Then Abraham “looked up and saw.” A second time he sees what God saw, the ram in the bushes, and that is what he sacrifices. But it's a bit anticlimactic. The tension’s already been resolved, and now it’s reconciliation. Which of course is the whole purpose of the substitutionary sacrifice, an atonement, a reconciliation, and right here is the root of the difficult doctrine of the Substitutionary Atonement, which is another thing that takes a lot to work out, and also requires, “Here I am.”
So Abraham names that place, “the Lord will see to it.” Again the verb “to see,” and again with the meaning of “provide”. Do you hear in the words “provide” and “provision” the roots of “video” and “vision”? This story is all about vision, and Abraham has seen what God sees, at least enough of what God sees. He passed the test of seeing that God will see to it, of seeing the vision that God provides. And so to this day, says the story, it is said of that place, “On the mount of the Lord is vision.”
Both God and Abraham have passed the test. Abraham is proven by the test as fearing God, and the idea that fearing God is something positive is one more thing you can work out only if you start from “Here I am.” And Abraham’s been proven faithful, just as God has been proven faithful, and not capricious, even if the times of trial of our lives might tempt us to think otherwise.
I invite you to believe this even with our troubling questions: Is God always faithful? Why doesn’t God always provide? Why does God expect our sacrifice? Is God ever cruel? Does God ever trick us? Does God have the right to ask whatever God wants of us? Does God still test us? You can wrestle with such questions whenever you say, Here I am.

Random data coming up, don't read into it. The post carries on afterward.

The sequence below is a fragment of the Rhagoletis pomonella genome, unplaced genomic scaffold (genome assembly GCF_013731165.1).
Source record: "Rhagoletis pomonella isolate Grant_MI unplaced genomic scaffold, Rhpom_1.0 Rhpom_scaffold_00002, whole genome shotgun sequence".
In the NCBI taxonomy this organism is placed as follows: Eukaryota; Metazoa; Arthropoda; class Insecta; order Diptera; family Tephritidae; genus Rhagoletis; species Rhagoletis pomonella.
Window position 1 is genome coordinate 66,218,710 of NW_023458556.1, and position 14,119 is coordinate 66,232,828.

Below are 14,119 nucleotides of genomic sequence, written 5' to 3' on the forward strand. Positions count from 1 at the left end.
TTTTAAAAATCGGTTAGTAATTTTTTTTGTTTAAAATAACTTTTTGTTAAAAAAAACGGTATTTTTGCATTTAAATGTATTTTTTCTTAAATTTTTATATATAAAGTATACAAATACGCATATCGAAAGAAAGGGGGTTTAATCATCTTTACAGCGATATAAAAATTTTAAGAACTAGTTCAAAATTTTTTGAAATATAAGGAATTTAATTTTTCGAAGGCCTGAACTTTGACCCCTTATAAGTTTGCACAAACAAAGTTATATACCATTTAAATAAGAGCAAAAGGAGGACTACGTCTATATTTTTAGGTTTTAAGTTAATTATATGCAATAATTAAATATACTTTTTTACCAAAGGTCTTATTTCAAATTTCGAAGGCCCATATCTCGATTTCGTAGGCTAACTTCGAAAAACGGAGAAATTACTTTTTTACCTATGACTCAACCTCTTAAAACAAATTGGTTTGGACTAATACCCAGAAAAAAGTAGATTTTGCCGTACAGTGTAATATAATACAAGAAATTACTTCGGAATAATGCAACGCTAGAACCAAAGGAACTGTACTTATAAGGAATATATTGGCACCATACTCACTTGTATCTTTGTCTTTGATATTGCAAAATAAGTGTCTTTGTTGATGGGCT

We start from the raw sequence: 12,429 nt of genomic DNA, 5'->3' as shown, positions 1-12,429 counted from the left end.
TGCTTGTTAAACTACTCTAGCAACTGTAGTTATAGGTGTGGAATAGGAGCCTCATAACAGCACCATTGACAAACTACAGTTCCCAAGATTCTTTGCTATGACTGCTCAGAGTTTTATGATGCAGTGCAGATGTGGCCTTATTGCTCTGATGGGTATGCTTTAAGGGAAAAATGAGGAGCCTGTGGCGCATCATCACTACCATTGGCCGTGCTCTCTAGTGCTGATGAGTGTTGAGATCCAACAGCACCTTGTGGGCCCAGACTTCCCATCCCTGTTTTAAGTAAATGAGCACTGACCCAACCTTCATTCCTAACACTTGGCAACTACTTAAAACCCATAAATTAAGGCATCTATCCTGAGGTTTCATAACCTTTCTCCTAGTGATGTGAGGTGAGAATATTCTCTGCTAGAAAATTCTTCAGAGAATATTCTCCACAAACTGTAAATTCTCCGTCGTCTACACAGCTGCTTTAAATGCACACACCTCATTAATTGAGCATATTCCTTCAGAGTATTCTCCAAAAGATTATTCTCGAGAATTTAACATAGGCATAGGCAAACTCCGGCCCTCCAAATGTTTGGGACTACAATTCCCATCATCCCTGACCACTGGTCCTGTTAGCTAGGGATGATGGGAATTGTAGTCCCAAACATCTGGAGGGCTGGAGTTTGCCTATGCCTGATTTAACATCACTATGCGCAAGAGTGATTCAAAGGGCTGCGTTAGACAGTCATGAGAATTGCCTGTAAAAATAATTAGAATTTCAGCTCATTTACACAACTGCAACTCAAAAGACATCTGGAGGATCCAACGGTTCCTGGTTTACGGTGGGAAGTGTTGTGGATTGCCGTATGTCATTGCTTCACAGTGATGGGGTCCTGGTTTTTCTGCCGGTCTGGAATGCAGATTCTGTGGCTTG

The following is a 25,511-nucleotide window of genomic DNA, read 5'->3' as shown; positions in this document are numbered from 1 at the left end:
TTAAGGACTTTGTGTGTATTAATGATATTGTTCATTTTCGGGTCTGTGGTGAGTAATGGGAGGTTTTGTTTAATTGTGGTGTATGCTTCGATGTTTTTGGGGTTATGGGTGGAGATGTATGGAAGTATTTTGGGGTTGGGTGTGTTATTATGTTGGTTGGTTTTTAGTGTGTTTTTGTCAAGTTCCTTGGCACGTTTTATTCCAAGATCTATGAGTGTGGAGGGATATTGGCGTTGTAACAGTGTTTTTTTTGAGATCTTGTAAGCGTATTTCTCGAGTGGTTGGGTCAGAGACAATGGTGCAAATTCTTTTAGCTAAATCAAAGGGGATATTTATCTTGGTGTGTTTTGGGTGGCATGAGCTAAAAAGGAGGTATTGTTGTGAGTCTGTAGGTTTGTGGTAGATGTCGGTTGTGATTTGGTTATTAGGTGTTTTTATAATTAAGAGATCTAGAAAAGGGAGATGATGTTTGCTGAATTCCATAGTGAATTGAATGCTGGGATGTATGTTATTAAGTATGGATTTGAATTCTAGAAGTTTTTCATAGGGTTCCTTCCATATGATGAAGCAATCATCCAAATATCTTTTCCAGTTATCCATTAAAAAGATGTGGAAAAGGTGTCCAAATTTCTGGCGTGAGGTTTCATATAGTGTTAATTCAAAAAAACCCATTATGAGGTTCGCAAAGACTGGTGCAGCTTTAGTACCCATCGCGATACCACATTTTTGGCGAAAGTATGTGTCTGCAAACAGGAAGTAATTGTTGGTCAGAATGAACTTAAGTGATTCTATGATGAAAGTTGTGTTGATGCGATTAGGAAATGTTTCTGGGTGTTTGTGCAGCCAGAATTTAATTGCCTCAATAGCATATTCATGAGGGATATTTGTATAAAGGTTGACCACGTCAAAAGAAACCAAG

But in your testing God will provide, and that’s my second message for Old First, that God will see to it. And in order for you to see what God sees you have to look up. Look up and see how God has provided for you already. In the circumstances that come at you there will be much that you can’t see, but you can look up and see some of what God sees. You can be prophetic as a people, a congregation. The vision has been given to you by the Gospel of Christ, and your power of sight by the Holy Spirit. But you have to look up! And whenever you remember and believe that God will see to it, you will pass the test.
That interpretation is why this story shows up on Christmas Eve, in our liturgy, as the second lesson. For fifteen years we’ve been having that second lesson chanted in Hebrew by someone from Congregation Beth Elohim, some of whom are here with us today. One year Rabbi Andy Bachman said to me, “What is it with you guys and sacrifice?” Even on Christmas Eve!
If you attend that service, maybe you noticed that what’s chanted there was not in the First Lesson that we read today. The lectionary has left out the last three verses of the story, the verses that are the last words of God to Abraham in Genesis. I’m not going to read them now, or quote them, but I will paraphrase them now, as my very last message to you.
In the name of the Lord Jesus, because of how you, Old First, have so welcomed me and my family, and have welcomed me as a prophet, and you have not withheld your souls from me-- your souls that you love--that in God’s blessing you I bless you, that God multiply your seeds that you sow as the stars of the heaven, and God prosper the works you do as the sand upon the sea shore, that the works you do bear fruit beyond your gates, and in your works and your witness, Old First, shall the all the people be blessed by you, because you have obeyed God’s voice. You precious people of Old First, I bless you from my soul, and from my heart I love you as you have loved me.
Copyright © 2020 by Daniel Meeter, all rights reserved.